Deputy Mayor Denzil Minnan-Wong took the, for him, unusual step of promoting himself as an advocate for green technology. He noted that according to a Columbia University Study (done for New York’s MTA), although the capital costs of eBuses are higher than for other technologies, this is offset by lower operating costs and the green benefits are, essentially, a free benefit of converting. (The situation is a bit more complicated than this because the analysis also includes health care savings that do not accrue to the transit budget.) He did not mention that capital purchases are much more heavily subsidized than operating costs, and this has a beneficial effect on the TTC’s bottom line and City subsidy requirements.

There was only limited discussion of the proposed arrangement with Ontario Power Generation and Toronto Hydro for the supply and operation of the electrical distribution and charging systems. Responding to a question about various configurations of lease and purchase of system components, Bem Case noted that it is to the TTC’s advantage to buy buses and to specify an industry standard charging system because this avoids being locked into a single vehicle that is part of a vendor/lessor’s offering. This keeps electricity supply separate from vehicle selection.

An important factor in the timing of the planned order is the availability of federal subsidy. It is ironic that the feds will be pushing the transit market to buy eBuses as part of their “green” strategy, when a predecessor government (Paul Martin was PM at the time) forced the purchase of early generation hybrid buses that were quite troublesome.

An annoying part of the discussion was the TTC’s penchant for being the best and biggest and first in whatever they might do. Many other cities are testing eBuses. Toronto is not the only one with a cold climate (Edmonton and Winnipeg, for example, are much worse). Despite repeated statements that this order would give Toronto the largest fleet of electric buses in North America, the existence of two large trolleybus systems (Vancouver and San Francisco) was not acknowledged.

TTC management would do well in future reports to include more comparative data and experience from other cities. This should not be difficult considering that they chair a regular online meeting of 26 properties who are testing and operating these vehicles.

The staff recommendations were amended by a motion from Commissioner Bradford asking management to include in their next Green Bus report a fleet plan showing the TTC’s existing fleet, potential eBus allocations and possible deployments to routes.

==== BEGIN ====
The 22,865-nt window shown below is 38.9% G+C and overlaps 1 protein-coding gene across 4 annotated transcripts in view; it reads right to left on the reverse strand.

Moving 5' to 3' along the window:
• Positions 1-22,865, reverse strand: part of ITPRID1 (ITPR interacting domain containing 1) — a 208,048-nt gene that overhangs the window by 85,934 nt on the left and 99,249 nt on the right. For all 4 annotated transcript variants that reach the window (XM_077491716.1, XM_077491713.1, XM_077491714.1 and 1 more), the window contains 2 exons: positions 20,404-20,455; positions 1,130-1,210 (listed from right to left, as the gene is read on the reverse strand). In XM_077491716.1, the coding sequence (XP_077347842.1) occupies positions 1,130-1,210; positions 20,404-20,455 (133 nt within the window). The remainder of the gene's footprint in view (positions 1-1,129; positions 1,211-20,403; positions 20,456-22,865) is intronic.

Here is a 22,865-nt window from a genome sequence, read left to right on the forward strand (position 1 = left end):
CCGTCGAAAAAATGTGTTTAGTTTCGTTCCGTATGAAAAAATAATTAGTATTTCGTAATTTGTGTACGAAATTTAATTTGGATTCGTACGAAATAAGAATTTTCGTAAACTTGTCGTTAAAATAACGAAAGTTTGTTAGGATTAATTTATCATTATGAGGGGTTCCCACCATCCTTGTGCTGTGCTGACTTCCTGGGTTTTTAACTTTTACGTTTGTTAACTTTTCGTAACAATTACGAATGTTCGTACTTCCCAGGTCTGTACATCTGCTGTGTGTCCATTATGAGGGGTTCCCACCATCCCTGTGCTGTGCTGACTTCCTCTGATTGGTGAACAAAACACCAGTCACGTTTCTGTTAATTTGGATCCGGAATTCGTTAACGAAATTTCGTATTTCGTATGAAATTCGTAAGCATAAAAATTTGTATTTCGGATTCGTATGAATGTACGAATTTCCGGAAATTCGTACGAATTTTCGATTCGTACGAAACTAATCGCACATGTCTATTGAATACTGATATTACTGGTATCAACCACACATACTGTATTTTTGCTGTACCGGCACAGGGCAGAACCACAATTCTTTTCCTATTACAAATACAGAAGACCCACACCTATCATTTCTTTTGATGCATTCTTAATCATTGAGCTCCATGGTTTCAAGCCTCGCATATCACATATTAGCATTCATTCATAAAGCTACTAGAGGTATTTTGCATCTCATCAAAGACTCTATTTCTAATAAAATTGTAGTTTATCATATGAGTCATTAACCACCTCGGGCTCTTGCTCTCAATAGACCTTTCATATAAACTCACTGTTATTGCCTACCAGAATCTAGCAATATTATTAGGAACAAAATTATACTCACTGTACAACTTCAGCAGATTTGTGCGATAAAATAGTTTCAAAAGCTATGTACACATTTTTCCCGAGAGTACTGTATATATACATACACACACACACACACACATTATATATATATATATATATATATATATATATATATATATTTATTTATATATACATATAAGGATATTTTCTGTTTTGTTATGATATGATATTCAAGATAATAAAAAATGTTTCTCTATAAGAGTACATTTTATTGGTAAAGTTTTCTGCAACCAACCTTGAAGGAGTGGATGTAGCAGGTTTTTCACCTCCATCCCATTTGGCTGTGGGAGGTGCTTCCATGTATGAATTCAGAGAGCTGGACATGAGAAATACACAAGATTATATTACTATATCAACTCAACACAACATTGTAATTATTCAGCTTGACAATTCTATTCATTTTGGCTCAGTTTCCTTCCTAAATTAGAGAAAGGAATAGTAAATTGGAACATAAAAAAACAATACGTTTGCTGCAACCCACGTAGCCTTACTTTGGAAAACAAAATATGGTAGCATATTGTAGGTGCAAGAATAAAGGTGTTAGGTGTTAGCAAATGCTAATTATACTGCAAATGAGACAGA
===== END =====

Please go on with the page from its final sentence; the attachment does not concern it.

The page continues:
The presentation included a chart showing the planned rollout/conversion of garages to electric operation. This shows that the intent is a gradual buildup of eBus operations across all garages rather than full conversion of a few sites early in the program. This plan distributes whatever problems might arise with eBuses across the system, but more importantly it defers the need for large scale hydro infrastucture until 2024 and beyond.

This chart was included in the online presentation and is clipped from the video, but it is not included in the online presentation deck.

Ontario Line Maintenance & Storage Facility

Updated April 12, 2021 at 9:30 pm:

The map of the northern segment of the Ontario Line published by Metrolinx in their October 2020 blog article has been added for reference. Scroll down to the end of the article.

Metrolinx has unveiled a plan for the Ontario Line’s Maintenance and Storage Facility north of Thorncliffe Park. Because of the local terrain, green space and the Hydro corridor (not shown on the map below), this is split into three distinct sections:

  • The main buildings are west of Beth Nealson Drive north of the Don River.
  • Some servicing areas are in a long spur parallel to the CPR corridor. This will also be the location of a delivery track where vehicles will arrive from the manufacturer.
  • The storage yard will be in an area now occupied by various shops and offices as well as a mosque.

Here is a satellite view from Google Maps rotated to match the orientation of the map above.

Source: Google Maps

The area to be occupied by the yard at the north end of Thorncliffe Park Drive West is shown below. This was taken before the Costco building went up on the vacant land in the upper right of the photo. The Ontario line will run north from Overlea Boulevard along the west edge of this property.

Source: Google Earth

Google Street View east from Thorncliffe Park Drive at the future storage yard.

The area for the main buildings on Beth Nealson Drive is shown below as it currently exists.

Source: Google Earth

According to the Metrolinx Blog article on this plan, the site was chosen from a list of nine. Metrolinx has not published the other locations that were considered.

The work we did to identify the best site for the MSF and yard will be pulled together as part of the Environmental Impact Assessment Report that will be available in 2022.

We can let you know we looked at land near the western terminus at Exhibition all the way to the east and to the northern end of the alignment. A list of nine sites were brought forward for more detailed analysis, some of which were ruled out because they weren’t big enough or they affected too many businesses and jobs.

The site in the southeast portion of the Leaside Business Park was selected because our studies showed that it keeps impacts to the local community to a minimum while meeting all of the needs for the project: